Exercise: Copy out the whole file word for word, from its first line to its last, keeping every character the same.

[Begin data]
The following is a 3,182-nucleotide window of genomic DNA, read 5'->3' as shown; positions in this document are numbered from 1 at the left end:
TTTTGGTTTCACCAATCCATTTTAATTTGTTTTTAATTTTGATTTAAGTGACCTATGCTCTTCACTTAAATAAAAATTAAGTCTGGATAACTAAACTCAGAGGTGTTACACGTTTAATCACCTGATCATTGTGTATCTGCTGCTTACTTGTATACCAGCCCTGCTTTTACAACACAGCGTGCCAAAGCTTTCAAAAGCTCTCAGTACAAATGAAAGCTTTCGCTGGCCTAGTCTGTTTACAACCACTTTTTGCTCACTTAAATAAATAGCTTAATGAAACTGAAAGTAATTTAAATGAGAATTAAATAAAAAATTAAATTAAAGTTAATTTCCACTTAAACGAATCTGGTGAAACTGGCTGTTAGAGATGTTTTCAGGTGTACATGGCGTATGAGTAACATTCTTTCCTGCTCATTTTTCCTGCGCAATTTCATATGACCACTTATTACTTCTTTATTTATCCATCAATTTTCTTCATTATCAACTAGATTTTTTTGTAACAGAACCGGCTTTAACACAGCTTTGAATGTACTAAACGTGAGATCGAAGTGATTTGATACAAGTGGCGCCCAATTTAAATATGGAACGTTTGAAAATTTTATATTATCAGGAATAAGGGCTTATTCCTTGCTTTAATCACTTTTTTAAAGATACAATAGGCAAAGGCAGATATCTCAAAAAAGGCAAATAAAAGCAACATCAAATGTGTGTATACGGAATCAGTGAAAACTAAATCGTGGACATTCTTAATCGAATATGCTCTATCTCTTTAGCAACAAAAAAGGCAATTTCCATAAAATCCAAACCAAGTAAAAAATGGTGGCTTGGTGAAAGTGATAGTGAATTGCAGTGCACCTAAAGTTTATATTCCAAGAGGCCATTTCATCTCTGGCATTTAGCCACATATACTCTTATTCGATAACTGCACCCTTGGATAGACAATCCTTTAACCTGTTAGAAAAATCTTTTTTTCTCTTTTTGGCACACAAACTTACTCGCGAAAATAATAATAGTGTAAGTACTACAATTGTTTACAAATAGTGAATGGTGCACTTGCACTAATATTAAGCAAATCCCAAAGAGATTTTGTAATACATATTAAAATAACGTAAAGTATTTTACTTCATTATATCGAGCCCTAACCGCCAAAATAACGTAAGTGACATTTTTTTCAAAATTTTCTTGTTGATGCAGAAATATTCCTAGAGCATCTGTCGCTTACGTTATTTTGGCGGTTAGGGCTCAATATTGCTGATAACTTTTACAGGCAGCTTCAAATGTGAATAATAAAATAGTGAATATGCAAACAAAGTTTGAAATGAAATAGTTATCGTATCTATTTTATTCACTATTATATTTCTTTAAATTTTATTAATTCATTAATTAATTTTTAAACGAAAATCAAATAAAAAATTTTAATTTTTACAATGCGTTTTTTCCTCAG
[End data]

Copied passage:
The following is a 3,182-nucleotide window of genomic DNA, read 5'->3' as shown; positions in this document are numbered from 1 at the left end:
TTTTGGTTTCACCAATCCATTTTAATTTGTTTTTAATTTTGATTTAAGTGACCTATGCTCTTCACTTAAATAAAAATTAAGTCTGGATAACTAAACTCAGAGGTGTTACACGTTTAATCACCTGATCATTGTGTATCTGCTGCTTACTTGTATACCAGCCCTGCTTTTACAACACAGCGTGCCAAAGCTTTCAAAAGCTCTCAGTACAAATGAAAGCTTTCGCTGGCCTAGTCTGTTTACAACCACTTTTTGCTCACTTAAATAAATAGCTTAATGAAACTGAAAGTAATTTAAATGAGAATTAAATAAAAAATTAAATTAAAGTTAATTTCCACTTAAACGAATCTGGTGAAACTGGCTGTTAGAGATGTTTTCAGGTGTACATGGCGTATGAGTAACATTCTTTCCTGCTCATTTTTCCTGCGCAATTTCATATGACCACTTATTACTTCTTTATTTATCCATCAATTTTCTTCATTATCAACTAGATTTTTTTGTAACAGAACCGGCTTTAACACAGCTTTGAATGTACTAAACGTGAGATCGAAGTGATTTGATACAAGTGGCGCCCAATTTAAATATGGAACGTTTGAAAATTTTATATTATCAGGAATAAGGGCTTATTCCTTGCTTTAATCACTTTTTTAAAGATACAATAGGCAAAGGCAGATATCTCAAAAAAGGCAAATAAAAGCAACATCAAATGTGTGTATACGGAATCAGTGAAAACTAAATCGTGGACATTCTTAATCGAATATGCTCTATCTCTTTAGCAACAAAAAAGGCAATTTCCATAAAATCCAAACCAAGTAAAAAATGGTGGCTTGGTGAAAGTGATAGTGAATTGCAGTGCACCTAAAGTTTATATTCCAAGAGGCCATTTCATCTCTGGCATTTAGCCACATATACTCTTATTCGATAACTGCACCCTTGGATAGACAATCCTTTAACCTGTTAGAAAAATCTTTTTTTCTCTTTTTGGCACACAAACTTACTCGCGAAAATAATAATAGTGTAAGTACTACAATTGTTTACAAATAGTGAATGGTGCACTTGCACTAATATTAAGCAAATCCCAAAGAGATTTTGTAATACATATTAAAATAACGTAAAGTATTTTACTTCATTATATCGAGCCCTAACCGCCAAAATAACGTAAGTGACATTTTTTTCAAAATTTTCTTGTTGATGCAGAAATATTCCTAGAGCATCTGTCGCTTACGTTATTTTGGCGGTTAGGGCTCAATATTGCTGATAACTTTTACAGGCAGCTTCAAATGTGAATAATAAAATAGTGAATATGCAAACAAAGTTTGAAATGAAATAGTTATCGTATCTATTTTATTCACTATTATATTTCTTTAAATTTTATTAATTCATTAATTAATTTTTAAACGAAAATCAAATAAAAAATTTTAATTTTTACAATGCGTTTTTTCCTCAG